Trick Mirror: reflections on self delusion

(Sydney Dauphinais/Daily Emerald)

Jia Tolentino interprets hypocrisies and contradictions between cultural trends and shared experiences with dexterity in her first book, “Trick Mirror: reflections on self-delusion.” The nine original essays tackle familiar topics — expectations of women, forming personal identity through the internet, reductive literary heroines — but the analysis articulates what perpetually exists just below the surface of common discourse and behavior. She deciphers omnipresent yet inconspicuous cornerstones of society with clarity that can only be fostered through deep awareness of the lenses different aspects of a culture can offer. The thematic weave is summed up concisely on page one: “These essays are about the spheres of public imagination that have shaped my understanding of myself, of this country, and of this era.” 

When she reflects, Tolentino blatantly spotlights the most regularly accepted hypocrisies, alluding to the book’s subtitle, and backs each claim with developed analysis, ample literature, cited statistics and personal experience. When the news cycle is constantly unearthing stability that was once taken for granted, Tolentino breaks down familiar ideas in a manner that is both accessible and deeply insightful.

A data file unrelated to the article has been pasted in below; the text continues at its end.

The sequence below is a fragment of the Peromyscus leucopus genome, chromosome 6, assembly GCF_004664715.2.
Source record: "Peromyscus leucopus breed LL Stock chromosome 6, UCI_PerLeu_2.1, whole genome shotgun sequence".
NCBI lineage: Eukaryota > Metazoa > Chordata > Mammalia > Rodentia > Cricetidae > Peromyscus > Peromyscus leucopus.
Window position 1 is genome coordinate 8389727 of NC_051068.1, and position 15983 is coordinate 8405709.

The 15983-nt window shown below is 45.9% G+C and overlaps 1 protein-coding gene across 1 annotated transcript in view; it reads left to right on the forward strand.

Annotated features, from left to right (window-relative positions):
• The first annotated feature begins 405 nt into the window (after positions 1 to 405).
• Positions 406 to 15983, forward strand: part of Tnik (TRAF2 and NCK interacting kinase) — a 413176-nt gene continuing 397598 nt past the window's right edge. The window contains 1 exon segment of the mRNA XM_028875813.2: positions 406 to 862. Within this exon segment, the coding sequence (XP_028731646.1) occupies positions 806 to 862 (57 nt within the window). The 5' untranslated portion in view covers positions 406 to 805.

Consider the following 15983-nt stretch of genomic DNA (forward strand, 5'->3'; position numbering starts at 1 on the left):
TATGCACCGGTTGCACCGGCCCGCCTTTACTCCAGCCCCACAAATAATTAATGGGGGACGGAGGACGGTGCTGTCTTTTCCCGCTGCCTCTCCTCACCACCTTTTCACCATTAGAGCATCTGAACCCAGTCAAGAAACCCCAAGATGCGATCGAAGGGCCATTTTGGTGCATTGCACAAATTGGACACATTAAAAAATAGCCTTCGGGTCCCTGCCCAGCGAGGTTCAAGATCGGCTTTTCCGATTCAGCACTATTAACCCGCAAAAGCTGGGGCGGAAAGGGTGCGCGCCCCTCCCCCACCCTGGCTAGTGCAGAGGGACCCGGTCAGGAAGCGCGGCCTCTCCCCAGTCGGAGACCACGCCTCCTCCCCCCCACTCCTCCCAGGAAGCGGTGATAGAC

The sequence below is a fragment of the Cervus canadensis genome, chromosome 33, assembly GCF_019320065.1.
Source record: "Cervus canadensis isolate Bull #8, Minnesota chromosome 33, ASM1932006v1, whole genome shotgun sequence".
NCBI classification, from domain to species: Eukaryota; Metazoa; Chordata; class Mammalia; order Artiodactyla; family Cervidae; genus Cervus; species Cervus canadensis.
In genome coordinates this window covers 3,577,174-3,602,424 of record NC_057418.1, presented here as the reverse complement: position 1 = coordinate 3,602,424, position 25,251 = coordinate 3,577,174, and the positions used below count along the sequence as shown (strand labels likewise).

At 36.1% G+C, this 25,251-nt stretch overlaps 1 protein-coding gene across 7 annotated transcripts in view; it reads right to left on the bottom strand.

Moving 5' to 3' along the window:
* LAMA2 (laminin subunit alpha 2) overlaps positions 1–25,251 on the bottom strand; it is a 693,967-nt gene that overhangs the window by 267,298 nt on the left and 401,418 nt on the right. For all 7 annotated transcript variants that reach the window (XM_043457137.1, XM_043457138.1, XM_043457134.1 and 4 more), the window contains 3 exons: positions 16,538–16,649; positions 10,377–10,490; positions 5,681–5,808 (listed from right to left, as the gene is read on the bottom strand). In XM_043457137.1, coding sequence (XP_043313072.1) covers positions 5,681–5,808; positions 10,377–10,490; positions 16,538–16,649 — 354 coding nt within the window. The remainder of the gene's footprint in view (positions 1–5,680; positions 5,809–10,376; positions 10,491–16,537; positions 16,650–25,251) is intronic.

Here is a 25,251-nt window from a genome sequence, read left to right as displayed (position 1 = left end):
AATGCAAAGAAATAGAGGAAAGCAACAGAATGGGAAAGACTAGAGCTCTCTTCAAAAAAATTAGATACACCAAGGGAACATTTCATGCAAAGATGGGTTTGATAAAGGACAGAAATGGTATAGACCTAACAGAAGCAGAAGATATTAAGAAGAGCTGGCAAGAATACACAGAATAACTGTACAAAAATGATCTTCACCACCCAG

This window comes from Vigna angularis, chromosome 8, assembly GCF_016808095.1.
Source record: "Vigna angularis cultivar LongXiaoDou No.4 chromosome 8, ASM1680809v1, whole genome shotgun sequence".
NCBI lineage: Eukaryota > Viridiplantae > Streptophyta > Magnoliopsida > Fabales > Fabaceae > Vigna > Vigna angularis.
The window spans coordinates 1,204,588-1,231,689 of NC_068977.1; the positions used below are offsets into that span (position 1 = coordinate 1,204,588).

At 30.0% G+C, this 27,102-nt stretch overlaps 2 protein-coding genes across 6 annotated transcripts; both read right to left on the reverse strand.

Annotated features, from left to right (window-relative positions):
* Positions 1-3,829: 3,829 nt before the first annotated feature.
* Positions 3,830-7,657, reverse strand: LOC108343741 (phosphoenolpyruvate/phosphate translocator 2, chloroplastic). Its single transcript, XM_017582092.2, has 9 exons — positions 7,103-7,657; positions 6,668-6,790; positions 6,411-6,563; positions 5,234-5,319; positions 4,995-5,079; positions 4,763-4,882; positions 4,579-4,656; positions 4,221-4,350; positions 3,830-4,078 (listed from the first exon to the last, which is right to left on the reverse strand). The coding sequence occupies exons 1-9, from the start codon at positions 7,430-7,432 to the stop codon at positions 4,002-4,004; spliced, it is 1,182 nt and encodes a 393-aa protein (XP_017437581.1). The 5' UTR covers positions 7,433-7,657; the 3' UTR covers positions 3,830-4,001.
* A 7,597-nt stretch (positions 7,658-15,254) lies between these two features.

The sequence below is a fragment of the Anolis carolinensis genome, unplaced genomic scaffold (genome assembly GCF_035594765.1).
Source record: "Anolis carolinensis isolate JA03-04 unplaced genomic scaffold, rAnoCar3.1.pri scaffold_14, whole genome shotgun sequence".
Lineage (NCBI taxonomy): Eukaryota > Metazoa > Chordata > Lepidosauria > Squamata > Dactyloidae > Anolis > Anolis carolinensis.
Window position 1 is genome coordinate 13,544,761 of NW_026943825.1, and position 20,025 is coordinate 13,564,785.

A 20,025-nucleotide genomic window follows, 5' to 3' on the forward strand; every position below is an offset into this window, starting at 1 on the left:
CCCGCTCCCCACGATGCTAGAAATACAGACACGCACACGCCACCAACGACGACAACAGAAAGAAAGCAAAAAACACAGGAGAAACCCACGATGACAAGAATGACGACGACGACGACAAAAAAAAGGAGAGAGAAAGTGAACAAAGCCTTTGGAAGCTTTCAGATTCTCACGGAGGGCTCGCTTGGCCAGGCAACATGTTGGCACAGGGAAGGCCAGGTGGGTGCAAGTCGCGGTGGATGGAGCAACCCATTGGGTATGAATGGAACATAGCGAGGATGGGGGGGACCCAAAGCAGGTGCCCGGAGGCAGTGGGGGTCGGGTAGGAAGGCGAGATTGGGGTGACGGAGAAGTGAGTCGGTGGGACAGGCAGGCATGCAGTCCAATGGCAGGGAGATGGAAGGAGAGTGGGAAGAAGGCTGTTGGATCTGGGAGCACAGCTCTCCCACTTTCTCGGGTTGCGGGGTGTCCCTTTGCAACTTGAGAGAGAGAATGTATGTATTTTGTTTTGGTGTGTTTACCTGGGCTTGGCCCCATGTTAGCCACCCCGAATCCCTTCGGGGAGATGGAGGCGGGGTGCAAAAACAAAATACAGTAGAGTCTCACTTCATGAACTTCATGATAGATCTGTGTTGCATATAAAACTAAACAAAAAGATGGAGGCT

At times, she strays from her general coverage of millennial memes (as frequently seen in her work in The New Yorker) and delves into topics that are blatantly serious and complicated, like the essay “We Come From Old Virginia.” Tolentino writes about the 2014 Rolling Stone story, “A Rape on Campus,” which sparked huge national discourse and told a graphic account of a gang rape at University of Virginia, Tolentino’s alma mater. Tolentino interlaces the personal — her draw to the university and the context for which she understood the Rolling Stone story — as well as the disturbing racist and sexist history that has been ingrained from the campus’ founding that continues today. She tastefully spells out how the author’s reporting could have been flawed and the impacts of inaccurate reporting both specifically and generally. It is cohesive and, much like her other essays, her evident intelligence is backed with research.

The timing of these essays brings crucial reflection on the perspectives in which we have come to know our collective, ever-changing landscape. Tolentino clarifies half-jokingly throughout the book that she is unable to develop or process thoughts without writing about them. This explicates the way most of the essays feel up in the air as they come to a close. Yet somehow, the central ideas are enriching and developed enough that they invite reflection of oneself and, in its own way, that illumination feels like enough. As Tolentino writes in the book’s introduction, “The last few years have taught me to suspend my desire for a conclusion, to assume that nothing is static and that renegotiation will be perpetual.” None of this knowledge comes with any definitive answers, but maybe that’s not the point.